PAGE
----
I gave an ACES/resilience presentation yesterday and it ends by asking people to invite us to give the presentation to other groups. I've now got invitations to give it to our Board of Supervisors, all Department of Health and Human Services managers, and juvenile probation officers. People are receptive!

    The other piece we are offering is the Brain Architecture Game, created by Harvard's Center for the Developing Child. It's a fun, hands-on way to have people understand how events affect brain development. You can watch a short video about it here.

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    Angela Glore
    Executive Director
    First 5 Del Norte
    California
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  • 14.  RE: ACEs | Is trauma-informed care the answer to some of our most vexing questions?

    Posted 03-15-2018 09:09 AM
    This is a good resource for Resilience from birth to adults https://www.centerforresilientchildren.org/

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    Steven Erwin
    Chico CA
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  • 15.  RE: ACEs | Is trauma-informed care the answer to some of our most vexing questions?

    Posted 04-05-2018 02:27 PM
    @Angela Glore I work in a Head Start/ECEAP preschool and we are hoping to bring ACES research into the eyes of the community and families in our programs. However, we want to do this with a piece that ties in resiliency. Would you be willing/able to share your presentation electronically? Or, if not the entire presentation, are there any details you could share for us to have a starting point? I am starting to go through resources available online that are already in order rather than trying to start from scratch. If you (or anyone!) have other suggestions for how to present the information to parents, specifically, I would welcome any guidance. Thanks!​​​​

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    Melissa McPheeters
    Franklin Pierce Early Learning Center
    Tacoma WA
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  • 16.  RE: ACEs | Is trauma-informed care the answer to some of our most vexing questions?

    Posted 04-06-2018 08:46 AM
    The neural-biological brain science has a fairly simple answer to the issue of dealing with children effected by trauma. All stressors develop neurons gathering information for fight or flight reactions, not to the executive areas of the brain (prefrontal cortex). That, and speeding them up (myelination)  leads to both withdrawal and aggression. Fewer and slower neurons to the executive areas of the brain means less thinking about behavior. Behaviors are energized by emotions and fight or flight emotions tend to run high leading to behaviors that are impulsive. The simple part is that treatment is to comfort, soothe, children who are acting out. Punishment for aggression and ignoring withdrawal does not develop learning. When a child is relaxed, trusting you to be safe, understanding, and not impatient, they can start the thinking about their emotions.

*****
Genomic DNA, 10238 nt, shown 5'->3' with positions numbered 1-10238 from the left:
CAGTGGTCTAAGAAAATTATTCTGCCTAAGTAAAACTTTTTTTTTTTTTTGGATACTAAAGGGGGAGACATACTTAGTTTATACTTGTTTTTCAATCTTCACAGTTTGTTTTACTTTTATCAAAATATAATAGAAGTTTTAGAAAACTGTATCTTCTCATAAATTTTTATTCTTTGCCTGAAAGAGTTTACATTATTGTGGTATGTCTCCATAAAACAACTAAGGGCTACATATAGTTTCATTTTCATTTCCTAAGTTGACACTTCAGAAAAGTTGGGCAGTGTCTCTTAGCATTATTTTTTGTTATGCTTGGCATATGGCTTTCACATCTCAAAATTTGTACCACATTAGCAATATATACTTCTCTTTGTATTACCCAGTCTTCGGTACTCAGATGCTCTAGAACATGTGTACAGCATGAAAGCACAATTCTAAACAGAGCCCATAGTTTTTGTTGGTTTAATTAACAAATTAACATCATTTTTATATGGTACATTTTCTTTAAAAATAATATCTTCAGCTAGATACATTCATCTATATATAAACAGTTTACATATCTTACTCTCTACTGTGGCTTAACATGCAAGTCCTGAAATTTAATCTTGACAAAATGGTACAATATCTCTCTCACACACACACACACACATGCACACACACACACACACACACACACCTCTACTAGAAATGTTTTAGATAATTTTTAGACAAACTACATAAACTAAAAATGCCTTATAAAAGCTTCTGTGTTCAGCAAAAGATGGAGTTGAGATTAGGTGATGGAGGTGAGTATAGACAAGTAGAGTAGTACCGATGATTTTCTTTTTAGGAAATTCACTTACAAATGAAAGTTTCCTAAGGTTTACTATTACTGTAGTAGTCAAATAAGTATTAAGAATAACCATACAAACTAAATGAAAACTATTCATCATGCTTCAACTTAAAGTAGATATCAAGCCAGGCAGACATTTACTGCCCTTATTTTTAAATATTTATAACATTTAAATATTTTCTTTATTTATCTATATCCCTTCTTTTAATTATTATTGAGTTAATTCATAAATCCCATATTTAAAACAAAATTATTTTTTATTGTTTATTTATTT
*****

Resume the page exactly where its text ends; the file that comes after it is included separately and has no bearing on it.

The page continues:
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    Jack Wright
    Success With Children
    St Ignatius MT
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  • 17.  RE: ACEs | Is trauma-informed care the answer to some of our most vexing questions?

    Posted 04-10-2018 10:07 PM
    Melissa MacPheeters you are on the right track.  Here in Idaho we are sharing ACE's research and I have done many presentations, as well as including ACE's research in our train the trainer events.  We can't let people feel defeated by ACE's information--the message is that ACE's are not destiny, and the Strengthening Families Protective Factors can mitigate the effects of ACE's on adults and can help prevent them in children. We are working on putting together a "HOPE Chest"--a training resource file based on the HOPE initiative (Healthy outcomes from positive experiences), the Resilience and Paper Tigers movies, our training book STRONG:  Teaching the Protective Factor Framework to Parents and Professionals, and several other resources.  My company is working in collaboration with the Idaho Children's Trust Fund to gather these resources.

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    Maureen Durning
    Owner/Director
    Butterfly Trainings that Transform LLC
    Boise ID
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  • 18.  RE: ACEs | Is trauma-informed care the answer to some of our most vexing questions?

    Posted 10-02-2018 05:18 PM
    Dr. Suzette Fromm Reed, at National Louis University, has been doing some fascinating research on ACEs. She found that community resilience has a greater impact in buffering the effects of ACEs than individual resilience. She is presenting her research this Saturday at the Symposium on Urban Early Childhood Education, hosted by the Chicago Chapter of Illinois AEYC.

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    MICHAEL B. ABEL PhD | Director of Research and Evaluation
    McCORMICK CENTER FOR EARLY CHILDHOOD LEADERSHIP
    AT NATIONAL LOUIS UNIVERSITY
    Wheeling, Illinois